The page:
Birth Injury Assistance

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As you prepare for a new baby, you only hope for the best, and hope that the healthcare providers responsible for your infant’s health do the best they can. After all, a physician is responsible for giving both mother and infant medical care for at least nine months. No parent expects to experience a birth injury.

For those of you that with a baby born with a birth injury, check out this comprehensive resource for families coping with birth trauma.

Cerebral Palsy Guide

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Cerebral Palsy Guide is a national support organization dedicated to educating individuals and families about cerebral palsy.

Cerebral palsy is the most common childhood physical disability. Recent estimates conclude that nearly 764,000 people in the U.S. have CP. We strive to provide answers and guidance to ensure that families receive the assistance that they need to help improve their overall quality of life.

Create a Sensory Safe Yard for Children with Special Needs

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Playing outside is one of the greatest joys of childhood. Stepping out the back door into sunlight, fresh air, and freedom can provide a feeling of liberation unlike any other. There are extra considerations when your child has special needs, but time outside still can offer tremendous therapeutic benefits, especially for children with autism or similar conditions that may keep them confined indoors in highly structured, climate-controlled environments for most of the day.

How to Calm a Child With Autism

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Techniques for avoiding and managing meltdowns: It’s not always easy to calm a child with autism, but there are techniques that can often be successful. Some require a bit of extra equipment that offers sensory comfort. Some of these items can be used in settings like school or community venues. If they work well, they’re worth their weight in gold.

Sensory Processing Treatments

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Learn about sensory integration therapy and how one women created a specialized gym to help over-sensitive (or under-sensitive) kids.

Estate Planning for Parents of Kids with Autism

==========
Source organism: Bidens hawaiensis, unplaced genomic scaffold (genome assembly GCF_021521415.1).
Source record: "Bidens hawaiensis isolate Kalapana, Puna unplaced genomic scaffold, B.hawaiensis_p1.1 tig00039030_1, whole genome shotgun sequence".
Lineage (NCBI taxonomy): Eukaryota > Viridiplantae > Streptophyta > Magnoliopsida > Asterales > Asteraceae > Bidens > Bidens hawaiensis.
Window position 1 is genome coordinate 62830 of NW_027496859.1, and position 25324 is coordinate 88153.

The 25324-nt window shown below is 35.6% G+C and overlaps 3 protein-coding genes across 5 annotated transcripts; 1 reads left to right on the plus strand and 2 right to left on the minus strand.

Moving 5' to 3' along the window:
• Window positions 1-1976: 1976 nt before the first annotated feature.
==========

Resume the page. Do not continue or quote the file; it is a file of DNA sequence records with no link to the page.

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This article discusses what it means to plan your estate when you have a child with autism. It addresses the basics – like what exactly estate planning is and the challenges it can bring – as well as what documents you need to have in order in your estate planning, which documents your child needs to be successful and in compliance with the law, and how you should proceed once you have put your affairs in place.

Classroom Accommodations for Kids with Sensory Issues

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If your child qualifies for special education services, he will receive an IEP (Individualized Education Plan). In plain English and IEP, makes it so children cannot simply be placed in a special education classroom that doesn’t meet their needs.

The object is to figure out how to help the child function in a less-restrictive, appropriate classroom. As a parent or professional, you can help tremendously if you develop your sensory smarts, and use good observation skills and creativity to make the school environment and the child’s needs a better match.

Moving with Special Needs Kids

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When you are moving with children, you face a number of considerations that others don’t have to face. When you add a special needs child to the mix, you have a lengthy list of addition things you have to do to make the transition as smooth as possible. Here are some tips to help you with the moving process, ensuring that your child’s needs are met throughout it.

Covenant House’s Mission

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“We who recognize God’s providence and fidelity to His people are dedicated to living out His covenant among ourselves and those children we serve, with absolute respect and unconditional love. That commitment calls us to serve suffering children of the street, and to protect and safeguard all children. Just as Christ in His humanity is the visible sign of God’s presence among His people, so our efforts together in the covenant community are a visible sign that effects the presence of God, working through the Holy Spirit among ourselves and our kids.”

ACT Program

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ACT program provides communication, social skills, transportation, recreation/leisure, independent living and vocational skills training in the community. Community-based instruction in these areas provide opportunities for a variety of experiences and activities in order for students to exit the program and the Anchorage School District, having acquired the necessary skills and numerous community connections to ensure a successful and fulfilling life. The ACT program is a post-secondary community based instructional program for adult students (18 to 21 years old) needing additional transitional supports after completing the required core credits at their neighborhood school. Students participate in their natural graduating class ceremony, however, send their diploma or certificate of completion to the ACT Program to hold until completion of our program. Students may continue earning elective credits with an emphasis on vocational skills/employment, recreation/leisure, and independence within the community.